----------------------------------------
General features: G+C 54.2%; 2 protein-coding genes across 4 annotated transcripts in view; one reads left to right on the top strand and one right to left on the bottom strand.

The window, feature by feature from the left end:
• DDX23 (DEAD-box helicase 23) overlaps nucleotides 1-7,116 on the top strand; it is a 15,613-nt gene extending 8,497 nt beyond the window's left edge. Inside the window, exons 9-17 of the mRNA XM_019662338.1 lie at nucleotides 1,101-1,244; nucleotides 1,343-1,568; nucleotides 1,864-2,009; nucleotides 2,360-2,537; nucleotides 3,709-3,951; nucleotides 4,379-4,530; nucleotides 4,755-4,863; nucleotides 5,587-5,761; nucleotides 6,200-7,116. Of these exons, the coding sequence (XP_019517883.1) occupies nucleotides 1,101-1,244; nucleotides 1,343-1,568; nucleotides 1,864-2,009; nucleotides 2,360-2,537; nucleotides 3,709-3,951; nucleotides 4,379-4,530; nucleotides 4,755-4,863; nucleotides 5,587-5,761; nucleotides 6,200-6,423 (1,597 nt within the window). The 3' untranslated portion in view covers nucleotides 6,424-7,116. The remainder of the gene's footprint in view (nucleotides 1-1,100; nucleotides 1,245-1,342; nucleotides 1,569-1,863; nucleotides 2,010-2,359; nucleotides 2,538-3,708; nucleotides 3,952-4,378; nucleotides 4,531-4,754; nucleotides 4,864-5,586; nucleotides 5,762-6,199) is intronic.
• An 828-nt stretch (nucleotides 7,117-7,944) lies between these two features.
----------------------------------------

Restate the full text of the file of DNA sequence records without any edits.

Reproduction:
General features: G+C 54.2%; 2 protein-coding genes across 4 annotated transcripts in view; one reads left to right on the top strand and one right to left on the bottom strand.

The window, feature by feature from the left end:
• DDX23 (DEAD-box helicase 23) overlaps nucleotides 1-7,116 on the top strand; it is a 15,613-nt gene extending 8,497 nt beyond the window's left edge. Inside the window, exons 9-17 of the mRNA XM_019662338.1 lie at nucleotides 1,101-1,244; nucleotides 1,343-1,568; nucleotides 1,864-2,009; nucleotides 2,360-2,537; nucleotides 3,709-3,951; nucleotides 4,379-4,530; nucleotides 4,755-4,863; nucleotides 5,587-5,761; nucleotides 6,200-7,116. Of these exons, the coding sequence (XP_019517883.1) occupies nucleotides 1,101-1,244; nucleotides 1,343-1,568; nucleotides 1,864-2,009; nucleotides 2,360-2,537; nucleotides 3,709-3,951; nucleotides 4,379-4,530; nucleotides 4,755-4,863; nucleotides 5,587-5,761; nucleotides 6,200-6,423 (1,597 nt within the window). The 3' untranslated portion in view covers nucleotides 6,424-7,116. The remainder of the gene's footprint in view (nucleotides 1-1,100; nucleotides 1,245-1,342; nucleotides 1,569-1,863; nucleotides 2,010-2,359; nucleotides 2,538-3,708; nucleotides 3,952-4,378; nucleotides 4,531-4,754; nucleotides 4,864-5,586; nucleotides 5,762-6,199) is intronic.
• An 828-nt stretch (nucleotides 7,117-7,944) lies between these two features.